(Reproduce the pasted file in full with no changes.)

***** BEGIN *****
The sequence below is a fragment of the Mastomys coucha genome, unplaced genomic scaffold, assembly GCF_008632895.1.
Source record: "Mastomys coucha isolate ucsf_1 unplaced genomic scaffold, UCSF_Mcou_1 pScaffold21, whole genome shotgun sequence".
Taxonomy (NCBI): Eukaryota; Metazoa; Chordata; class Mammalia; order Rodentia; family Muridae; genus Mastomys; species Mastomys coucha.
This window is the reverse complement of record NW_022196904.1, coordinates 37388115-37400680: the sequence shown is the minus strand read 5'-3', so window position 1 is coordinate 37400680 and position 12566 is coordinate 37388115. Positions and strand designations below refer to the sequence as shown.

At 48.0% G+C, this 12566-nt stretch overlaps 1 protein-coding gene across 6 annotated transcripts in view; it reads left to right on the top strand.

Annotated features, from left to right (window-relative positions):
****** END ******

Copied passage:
The sequence below is a fragment of the Mastomys coucha genome, unplaced genomic scaffold, assembly GCF_008632895.1.
Source record: "Mastomys coucha isolate ucsf_1 unplaced genomic scaffold, UCSF_Mcou_1 pScaffold21, whole genome shotgun sequence".
Taxonomy (NCBI): Eukaryota; Metazoa; Chordata; class Mammalia; order Rodentia; family Muridae; genus Mastomys; species Mastomys coucha.
This window is the reverse complement of record NW_022196904.1, coordinates 37388115-37400680: the sequence shown is the minus strand read 5'-3', so window position 1 is coordinate 37400680 and position 12566 is coordinate 37388115. Positions and strand designations below refer to the sequence as shown.

At 48.0% G+C, this 12566-nt stretch overlaps 1 protein-coding gene across 6 annotated transcripts in view; it reads left to right on the top strand.

Annotated features, from left to right (window-relative positions):